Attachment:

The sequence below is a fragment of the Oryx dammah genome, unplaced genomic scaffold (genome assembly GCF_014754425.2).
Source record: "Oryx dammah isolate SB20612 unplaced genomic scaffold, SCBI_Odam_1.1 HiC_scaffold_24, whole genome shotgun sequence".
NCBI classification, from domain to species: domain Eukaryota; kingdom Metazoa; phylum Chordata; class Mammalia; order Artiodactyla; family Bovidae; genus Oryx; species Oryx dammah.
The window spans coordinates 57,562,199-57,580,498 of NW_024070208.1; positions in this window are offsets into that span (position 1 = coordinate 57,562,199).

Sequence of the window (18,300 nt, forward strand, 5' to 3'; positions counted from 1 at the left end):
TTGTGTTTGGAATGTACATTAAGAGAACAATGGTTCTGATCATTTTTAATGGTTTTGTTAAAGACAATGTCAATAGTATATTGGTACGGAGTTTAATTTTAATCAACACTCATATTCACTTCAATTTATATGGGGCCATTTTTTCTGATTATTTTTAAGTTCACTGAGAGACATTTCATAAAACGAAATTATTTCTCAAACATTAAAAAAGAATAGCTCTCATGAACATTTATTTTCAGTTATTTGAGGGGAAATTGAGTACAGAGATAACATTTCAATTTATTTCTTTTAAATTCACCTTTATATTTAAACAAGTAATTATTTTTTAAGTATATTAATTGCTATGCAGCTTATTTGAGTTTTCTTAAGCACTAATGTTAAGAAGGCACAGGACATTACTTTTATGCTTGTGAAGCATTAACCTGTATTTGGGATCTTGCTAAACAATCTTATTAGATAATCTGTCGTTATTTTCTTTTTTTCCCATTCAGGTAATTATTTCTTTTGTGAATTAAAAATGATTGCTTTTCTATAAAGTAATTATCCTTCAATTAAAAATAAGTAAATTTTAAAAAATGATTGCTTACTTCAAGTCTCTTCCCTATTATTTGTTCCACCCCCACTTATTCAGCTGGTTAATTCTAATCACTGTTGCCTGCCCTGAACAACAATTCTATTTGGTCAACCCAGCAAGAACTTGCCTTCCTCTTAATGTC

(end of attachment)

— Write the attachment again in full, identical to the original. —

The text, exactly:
The sequence below is a fragment of the Oryx dammah genome, unplaced genomic scaffold (genome assembly GCF_014754425.2).
Source record: "Oryx dammah isolate SB20612 unplaced genomic scaffold, SCBI_Odam_1.1 HiC_scaffold_24, whole genome shotgun sequence".
NCBI classification, from domain to species: domain Eukaryota; kingdom Metazoa; phylum Chordata; class Mammalia; order Artiodactyla; family Bovidae; genus Oryx; species Oryx dammah.
The window spans coordinates 57,562,199-57,580,498 of NW_024070208.1; positions in this window are offsets into that span (position 1 = coordinate 57,562,199).

Sequence of the window (18,300 nt, forward strand, 5' to 3'; positions counted from 1 at the left end):
TTGTGTTTGGAATGTACATTAAGAGAACAATGGTTCTGATCATTTTTAATGGTTTTGTTAAAGACAATGTCAATAGTATATTGGTACGGAGTTTAATTTTAATCAACACTCATATTCACTTCAATTTATATGGGGCCATTTTTTCTGATTATTTTTAAGTTCACTGAGAGACATTTCATAAAACGAAATTATTTCTCAAACATTAAAAAAGAATAGCTCTCATGAACATTTATTTTCAGTTATTTGAGGGGAAATTGAGTACAGAGATAACATTTCAATTTATTTCTTTTAAATTCACCTTTATATTTAAACAAGTAATTATTTTTTAAGTATATTAATTGCTATGCAGCTTATTTGAGTTTTCTTAAGCACTAATGTTAAGAAGGCACAGGACATTACTTTTATGCTTGTGAAGCATTAACCTGTATTTGGGATCTTGCTAAACAATCTTATTAGATAATCTGTCGTTATTTTCTTTTTTTCCCATTCAGGTAATTATTTCTTTTGTGAATTAAAAATGATTGCTTTTCTATAAAGTAATTATCCTTCAATTAAAAATAAGTAAATTTTAAAAAATGATTGCTTACTTCAAGTCTCTTCCCTATTATTTGTTCCACCCCCACTTATTCAGCTGGTTAATTCTAATCACTGTTGCCTGCCCTGAACAACAATTCTATTTGGTCAACCCAGCAAGAACTTGCCTTCCTCTTAATGTC